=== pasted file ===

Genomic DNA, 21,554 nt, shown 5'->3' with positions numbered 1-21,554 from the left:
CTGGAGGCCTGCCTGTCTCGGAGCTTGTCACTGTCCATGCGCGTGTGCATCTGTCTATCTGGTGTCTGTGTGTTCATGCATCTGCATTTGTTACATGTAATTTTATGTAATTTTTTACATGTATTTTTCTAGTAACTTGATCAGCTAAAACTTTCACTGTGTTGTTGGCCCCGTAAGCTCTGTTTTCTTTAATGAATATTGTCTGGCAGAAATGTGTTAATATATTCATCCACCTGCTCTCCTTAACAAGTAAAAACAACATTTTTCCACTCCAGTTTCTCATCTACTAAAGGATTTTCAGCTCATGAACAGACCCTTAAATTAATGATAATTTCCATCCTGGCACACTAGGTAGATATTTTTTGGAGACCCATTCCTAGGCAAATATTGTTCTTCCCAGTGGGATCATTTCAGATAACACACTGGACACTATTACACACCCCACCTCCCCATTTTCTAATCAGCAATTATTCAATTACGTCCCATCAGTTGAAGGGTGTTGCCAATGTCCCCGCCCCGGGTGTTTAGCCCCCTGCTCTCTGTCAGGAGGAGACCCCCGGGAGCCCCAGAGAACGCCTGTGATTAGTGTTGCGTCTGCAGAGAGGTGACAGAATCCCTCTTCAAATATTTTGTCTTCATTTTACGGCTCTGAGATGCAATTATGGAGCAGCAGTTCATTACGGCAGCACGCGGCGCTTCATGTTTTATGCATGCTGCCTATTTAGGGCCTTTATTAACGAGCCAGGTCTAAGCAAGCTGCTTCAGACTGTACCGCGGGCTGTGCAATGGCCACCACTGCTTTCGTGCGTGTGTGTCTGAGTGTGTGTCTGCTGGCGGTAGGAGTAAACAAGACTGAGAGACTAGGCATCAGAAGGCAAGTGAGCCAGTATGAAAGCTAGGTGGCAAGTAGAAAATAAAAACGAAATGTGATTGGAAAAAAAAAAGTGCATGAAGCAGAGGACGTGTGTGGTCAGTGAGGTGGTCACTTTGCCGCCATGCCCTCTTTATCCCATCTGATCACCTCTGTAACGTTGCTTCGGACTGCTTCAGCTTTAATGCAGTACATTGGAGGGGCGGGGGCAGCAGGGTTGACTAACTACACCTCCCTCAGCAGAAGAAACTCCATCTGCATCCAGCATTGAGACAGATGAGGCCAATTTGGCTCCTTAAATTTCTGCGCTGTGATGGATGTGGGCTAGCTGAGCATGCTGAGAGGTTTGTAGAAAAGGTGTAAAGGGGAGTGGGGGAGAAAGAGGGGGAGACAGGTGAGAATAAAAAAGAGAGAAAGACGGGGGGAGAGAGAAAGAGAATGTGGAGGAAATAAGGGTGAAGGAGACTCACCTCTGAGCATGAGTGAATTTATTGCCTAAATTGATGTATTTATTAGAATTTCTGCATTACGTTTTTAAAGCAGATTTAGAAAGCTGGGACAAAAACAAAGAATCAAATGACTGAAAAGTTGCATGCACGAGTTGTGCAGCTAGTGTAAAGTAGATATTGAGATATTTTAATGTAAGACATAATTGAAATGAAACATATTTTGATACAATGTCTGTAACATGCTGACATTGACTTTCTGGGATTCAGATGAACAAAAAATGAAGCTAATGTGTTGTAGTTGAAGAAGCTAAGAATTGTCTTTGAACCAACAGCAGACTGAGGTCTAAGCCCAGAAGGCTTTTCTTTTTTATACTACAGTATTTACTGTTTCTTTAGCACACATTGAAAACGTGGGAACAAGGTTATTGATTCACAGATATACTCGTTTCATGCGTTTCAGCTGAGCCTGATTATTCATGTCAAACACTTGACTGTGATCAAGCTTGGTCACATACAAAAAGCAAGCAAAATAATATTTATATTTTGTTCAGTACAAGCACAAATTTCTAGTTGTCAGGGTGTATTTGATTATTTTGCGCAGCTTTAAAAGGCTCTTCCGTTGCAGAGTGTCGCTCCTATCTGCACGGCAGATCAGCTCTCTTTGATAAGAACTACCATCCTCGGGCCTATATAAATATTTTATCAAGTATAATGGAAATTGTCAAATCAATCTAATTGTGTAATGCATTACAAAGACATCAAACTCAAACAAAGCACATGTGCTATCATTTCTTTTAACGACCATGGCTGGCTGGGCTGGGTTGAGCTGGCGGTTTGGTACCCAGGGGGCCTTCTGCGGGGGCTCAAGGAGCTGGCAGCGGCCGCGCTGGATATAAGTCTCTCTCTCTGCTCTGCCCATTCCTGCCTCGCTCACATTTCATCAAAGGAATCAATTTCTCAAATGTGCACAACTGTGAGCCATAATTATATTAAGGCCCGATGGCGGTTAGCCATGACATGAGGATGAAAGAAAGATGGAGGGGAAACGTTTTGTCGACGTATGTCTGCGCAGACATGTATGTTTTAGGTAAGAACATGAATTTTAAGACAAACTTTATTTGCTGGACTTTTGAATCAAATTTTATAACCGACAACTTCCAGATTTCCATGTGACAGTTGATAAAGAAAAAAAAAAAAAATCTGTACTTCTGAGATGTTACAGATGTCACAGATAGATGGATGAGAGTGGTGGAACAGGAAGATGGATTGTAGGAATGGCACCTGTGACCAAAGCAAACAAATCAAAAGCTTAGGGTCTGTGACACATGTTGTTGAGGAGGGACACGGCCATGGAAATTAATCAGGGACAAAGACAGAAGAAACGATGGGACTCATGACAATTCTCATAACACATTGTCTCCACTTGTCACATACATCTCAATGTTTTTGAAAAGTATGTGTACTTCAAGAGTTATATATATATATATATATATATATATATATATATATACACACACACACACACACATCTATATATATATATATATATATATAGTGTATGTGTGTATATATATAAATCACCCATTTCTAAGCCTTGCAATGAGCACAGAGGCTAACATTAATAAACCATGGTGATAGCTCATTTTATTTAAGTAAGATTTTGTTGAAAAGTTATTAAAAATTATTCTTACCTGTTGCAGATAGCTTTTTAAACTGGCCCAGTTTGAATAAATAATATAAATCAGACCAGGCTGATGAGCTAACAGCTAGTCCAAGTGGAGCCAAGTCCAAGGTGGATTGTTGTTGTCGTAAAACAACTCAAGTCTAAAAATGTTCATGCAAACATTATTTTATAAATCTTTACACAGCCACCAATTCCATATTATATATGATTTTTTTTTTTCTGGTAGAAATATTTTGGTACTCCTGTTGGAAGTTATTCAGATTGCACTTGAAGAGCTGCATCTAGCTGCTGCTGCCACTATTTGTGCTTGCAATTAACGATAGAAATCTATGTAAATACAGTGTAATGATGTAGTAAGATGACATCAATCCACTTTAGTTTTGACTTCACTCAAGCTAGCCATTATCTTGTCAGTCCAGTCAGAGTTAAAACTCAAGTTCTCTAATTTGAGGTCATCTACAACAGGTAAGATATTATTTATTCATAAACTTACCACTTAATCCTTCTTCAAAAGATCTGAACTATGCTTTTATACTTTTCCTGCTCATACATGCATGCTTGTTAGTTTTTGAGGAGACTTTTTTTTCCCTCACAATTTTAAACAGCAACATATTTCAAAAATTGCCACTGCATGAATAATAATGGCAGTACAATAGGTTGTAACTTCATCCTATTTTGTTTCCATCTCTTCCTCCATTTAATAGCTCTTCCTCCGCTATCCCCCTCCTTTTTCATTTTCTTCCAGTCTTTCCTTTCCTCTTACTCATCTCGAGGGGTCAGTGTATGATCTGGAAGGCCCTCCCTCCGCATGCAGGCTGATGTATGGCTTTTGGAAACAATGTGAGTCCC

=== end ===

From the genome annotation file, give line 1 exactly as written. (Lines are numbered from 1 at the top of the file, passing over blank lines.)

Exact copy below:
Genomic DNA, 21,554 nt, shown 5'->3' with positions numbered 1-21,554 from the left: